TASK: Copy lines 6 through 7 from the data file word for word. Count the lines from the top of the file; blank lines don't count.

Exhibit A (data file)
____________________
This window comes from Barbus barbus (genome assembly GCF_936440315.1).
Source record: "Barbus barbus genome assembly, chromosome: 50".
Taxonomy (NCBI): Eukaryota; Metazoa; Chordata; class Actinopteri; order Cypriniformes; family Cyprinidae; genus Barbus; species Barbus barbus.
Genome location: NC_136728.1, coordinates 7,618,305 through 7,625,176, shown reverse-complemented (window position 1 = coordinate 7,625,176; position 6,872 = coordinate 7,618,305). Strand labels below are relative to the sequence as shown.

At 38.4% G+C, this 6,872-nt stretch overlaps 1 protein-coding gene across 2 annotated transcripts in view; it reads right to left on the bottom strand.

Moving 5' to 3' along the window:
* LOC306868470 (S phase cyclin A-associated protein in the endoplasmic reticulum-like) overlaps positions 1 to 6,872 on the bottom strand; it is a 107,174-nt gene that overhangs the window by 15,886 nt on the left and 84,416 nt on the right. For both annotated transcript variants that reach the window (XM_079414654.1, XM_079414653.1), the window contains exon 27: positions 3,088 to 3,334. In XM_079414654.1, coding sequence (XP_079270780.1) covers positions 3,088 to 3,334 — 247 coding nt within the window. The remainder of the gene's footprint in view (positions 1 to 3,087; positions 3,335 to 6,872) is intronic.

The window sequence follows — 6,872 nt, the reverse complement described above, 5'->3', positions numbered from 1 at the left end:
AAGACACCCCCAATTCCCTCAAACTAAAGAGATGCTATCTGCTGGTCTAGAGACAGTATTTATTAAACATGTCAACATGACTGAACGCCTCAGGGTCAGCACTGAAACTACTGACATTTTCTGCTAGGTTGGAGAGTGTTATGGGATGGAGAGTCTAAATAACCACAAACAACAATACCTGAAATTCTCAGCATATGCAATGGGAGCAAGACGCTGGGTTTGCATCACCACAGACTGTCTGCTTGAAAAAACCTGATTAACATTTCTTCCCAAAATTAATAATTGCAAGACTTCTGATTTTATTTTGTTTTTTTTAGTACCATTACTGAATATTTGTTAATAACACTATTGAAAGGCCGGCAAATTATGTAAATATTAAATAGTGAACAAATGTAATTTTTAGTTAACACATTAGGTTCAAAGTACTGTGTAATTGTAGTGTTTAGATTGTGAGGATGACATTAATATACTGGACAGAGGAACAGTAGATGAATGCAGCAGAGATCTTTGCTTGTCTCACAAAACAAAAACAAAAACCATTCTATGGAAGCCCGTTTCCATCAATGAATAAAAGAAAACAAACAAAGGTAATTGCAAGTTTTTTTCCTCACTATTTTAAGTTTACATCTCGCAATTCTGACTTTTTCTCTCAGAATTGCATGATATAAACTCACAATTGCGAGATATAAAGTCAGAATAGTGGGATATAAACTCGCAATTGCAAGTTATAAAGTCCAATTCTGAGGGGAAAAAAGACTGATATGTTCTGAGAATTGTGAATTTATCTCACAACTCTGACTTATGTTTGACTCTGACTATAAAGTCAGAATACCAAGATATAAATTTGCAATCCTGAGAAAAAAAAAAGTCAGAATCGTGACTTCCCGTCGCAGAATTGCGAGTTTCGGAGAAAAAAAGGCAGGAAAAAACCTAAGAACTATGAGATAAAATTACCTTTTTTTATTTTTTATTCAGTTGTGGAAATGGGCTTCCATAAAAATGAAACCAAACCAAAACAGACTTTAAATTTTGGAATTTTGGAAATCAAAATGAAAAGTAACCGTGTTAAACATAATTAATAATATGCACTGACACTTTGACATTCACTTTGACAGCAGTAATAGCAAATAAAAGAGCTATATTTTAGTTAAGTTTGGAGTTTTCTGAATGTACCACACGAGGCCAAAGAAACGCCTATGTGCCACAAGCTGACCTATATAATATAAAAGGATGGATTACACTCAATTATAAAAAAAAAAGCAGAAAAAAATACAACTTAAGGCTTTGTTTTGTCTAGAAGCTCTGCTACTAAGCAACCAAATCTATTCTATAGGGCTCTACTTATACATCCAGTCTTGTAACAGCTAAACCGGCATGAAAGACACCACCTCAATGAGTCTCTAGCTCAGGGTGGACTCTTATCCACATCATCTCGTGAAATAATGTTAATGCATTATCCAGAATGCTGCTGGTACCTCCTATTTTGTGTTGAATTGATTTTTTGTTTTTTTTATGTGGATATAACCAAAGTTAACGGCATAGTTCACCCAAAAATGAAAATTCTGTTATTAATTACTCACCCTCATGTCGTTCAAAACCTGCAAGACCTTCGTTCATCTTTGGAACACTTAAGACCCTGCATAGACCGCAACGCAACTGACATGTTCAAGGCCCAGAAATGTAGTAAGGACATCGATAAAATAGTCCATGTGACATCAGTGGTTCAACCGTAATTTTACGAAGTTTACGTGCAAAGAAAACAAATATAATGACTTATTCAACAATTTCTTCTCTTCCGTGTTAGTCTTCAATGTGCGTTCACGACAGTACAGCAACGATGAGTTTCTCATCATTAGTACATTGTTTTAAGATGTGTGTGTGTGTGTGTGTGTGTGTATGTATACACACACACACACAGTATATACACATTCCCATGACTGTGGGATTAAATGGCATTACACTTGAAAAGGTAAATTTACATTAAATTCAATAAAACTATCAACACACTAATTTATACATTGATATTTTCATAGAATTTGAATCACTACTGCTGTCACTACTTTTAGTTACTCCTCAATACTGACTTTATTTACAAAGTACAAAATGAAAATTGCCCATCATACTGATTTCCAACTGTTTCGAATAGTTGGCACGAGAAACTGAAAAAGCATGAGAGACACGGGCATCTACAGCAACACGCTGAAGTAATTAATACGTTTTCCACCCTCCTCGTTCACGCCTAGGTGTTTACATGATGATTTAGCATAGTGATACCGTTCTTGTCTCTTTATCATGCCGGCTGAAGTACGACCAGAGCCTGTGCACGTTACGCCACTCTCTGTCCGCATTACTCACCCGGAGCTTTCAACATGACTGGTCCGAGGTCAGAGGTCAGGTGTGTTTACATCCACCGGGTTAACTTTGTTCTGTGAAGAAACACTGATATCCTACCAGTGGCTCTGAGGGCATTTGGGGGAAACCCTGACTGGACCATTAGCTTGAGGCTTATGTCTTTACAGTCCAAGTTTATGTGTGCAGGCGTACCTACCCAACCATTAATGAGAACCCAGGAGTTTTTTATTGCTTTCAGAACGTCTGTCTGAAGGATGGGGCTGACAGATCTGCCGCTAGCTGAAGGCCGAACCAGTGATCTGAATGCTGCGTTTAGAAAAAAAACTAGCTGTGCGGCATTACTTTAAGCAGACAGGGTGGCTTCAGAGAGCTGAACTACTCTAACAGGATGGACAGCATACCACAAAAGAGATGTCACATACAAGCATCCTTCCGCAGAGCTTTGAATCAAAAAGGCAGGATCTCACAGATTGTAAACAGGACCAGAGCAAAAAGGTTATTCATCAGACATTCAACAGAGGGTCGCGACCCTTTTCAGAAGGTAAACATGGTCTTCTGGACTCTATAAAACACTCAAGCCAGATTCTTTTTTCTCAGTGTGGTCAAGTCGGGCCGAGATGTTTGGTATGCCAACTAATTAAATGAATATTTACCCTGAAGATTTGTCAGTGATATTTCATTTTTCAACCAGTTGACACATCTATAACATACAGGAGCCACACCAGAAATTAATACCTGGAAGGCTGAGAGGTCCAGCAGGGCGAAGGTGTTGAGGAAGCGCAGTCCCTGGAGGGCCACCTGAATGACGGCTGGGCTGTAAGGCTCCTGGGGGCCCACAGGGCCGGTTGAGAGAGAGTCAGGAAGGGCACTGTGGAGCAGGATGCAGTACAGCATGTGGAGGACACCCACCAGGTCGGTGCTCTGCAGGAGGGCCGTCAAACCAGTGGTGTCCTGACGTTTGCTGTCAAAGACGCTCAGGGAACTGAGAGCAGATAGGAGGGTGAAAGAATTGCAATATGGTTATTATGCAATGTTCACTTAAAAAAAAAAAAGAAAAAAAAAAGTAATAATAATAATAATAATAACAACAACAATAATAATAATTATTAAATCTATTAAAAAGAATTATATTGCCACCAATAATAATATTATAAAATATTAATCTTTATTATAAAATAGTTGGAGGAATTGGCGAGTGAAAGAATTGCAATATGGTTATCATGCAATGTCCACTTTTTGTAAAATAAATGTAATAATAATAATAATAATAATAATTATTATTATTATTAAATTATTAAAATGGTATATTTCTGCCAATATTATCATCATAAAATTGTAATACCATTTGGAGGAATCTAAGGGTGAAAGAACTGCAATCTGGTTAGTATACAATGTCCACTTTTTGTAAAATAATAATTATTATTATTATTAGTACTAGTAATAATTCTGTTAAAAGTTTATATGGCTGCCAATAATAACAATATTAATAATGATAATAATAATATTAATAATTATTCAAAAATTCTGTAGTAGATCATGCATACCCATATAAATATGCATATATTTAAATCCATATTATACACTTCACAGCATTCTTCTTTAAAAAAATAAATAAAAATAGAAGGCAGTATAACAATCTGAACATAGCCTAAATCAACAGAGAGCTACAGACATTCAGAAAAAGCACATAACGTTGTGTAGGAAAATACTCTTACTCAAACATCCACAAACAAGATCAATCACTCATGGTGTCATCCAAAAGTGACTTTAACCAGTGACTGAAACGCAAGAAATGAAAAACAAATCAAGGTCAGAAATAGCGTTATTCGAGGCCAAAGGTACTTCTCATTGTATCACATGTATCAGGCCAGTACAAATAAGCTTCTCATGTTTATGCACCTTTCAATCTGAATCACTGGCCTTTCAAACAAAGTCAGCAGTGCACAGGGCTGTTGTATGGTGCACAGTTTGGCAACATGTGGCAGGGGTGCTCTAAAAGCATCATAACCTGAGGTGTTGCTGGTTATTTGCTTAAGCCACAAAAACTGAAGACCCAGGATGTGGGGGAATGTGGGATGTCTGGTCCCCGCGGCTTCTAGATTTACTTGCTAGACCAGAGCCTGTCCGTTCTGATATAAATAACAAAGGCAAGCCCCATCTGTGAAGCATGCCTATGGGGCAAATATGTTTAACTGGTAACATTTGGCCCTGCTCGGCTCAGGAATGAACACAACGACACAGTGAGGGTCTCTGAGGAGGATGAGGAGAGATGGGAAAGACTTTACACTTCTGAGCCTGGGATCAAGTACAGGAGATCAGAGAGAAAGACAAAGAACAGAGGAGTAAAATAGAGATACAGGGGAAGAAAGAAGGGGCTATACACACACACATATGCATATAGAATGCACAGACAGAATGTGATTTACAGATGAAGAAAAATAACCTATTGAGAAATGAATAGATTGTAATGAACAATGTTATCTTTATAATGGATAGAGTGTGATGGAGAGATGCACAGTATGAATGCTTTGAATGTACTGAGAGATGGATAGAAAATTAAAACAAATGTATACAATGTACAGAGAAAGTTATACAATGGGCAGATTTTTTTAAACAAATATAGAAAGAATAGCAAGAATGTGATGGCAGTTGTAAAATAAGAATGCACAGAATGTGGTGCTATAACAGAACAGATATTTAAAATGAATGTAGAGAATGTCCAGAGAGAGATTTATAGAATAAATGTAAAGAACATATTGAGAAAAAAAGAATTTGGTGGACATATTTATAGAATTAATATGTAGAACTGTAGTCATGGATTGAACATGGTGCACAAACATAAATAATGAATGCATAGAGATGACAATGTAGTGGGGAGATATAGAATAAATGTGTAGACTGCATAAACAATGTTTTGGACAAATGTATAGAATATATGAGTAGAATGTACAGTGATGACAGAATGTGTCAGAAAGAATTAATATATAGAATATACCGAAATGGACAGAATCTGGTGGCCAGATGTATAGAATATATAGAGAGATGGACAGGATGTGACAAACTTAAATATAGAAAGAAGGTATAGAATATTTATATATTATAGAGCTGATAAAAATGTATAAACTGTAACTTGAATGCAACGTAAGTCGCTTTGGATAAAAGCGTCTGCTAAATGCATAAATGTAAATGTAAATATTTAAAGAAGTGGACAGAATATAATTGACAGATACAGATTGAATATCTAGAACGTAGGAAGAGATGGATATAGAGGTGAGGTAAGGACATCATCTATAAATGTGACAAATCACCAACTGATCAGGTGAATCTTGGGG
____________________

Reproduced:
Moving 5' to 3' along the window:
* LOC306868470 (S phase cyclin A-associated protein in the endoplasmic reticulum-like) overlaps positions 1 to 6,872 on the bottom strand; it is a 107,174-nt gene that overhangs the window by 15,886 nt on the left and 84,416 nt on the right. For both annotated transcript variants that reach the window (XM_079414654.1, XM_079414653.1), the window contains exon 27: positions 3,088 to 3,334. In XM_079414654.1, coding sequence (XP_079270780.1) covers positions 3,088 to 3,334 — 247 coding nt within the window. The remainder of the gene's footprint in view (positions 1 to 3,087; positions 3,335 to 6,872) is intronic.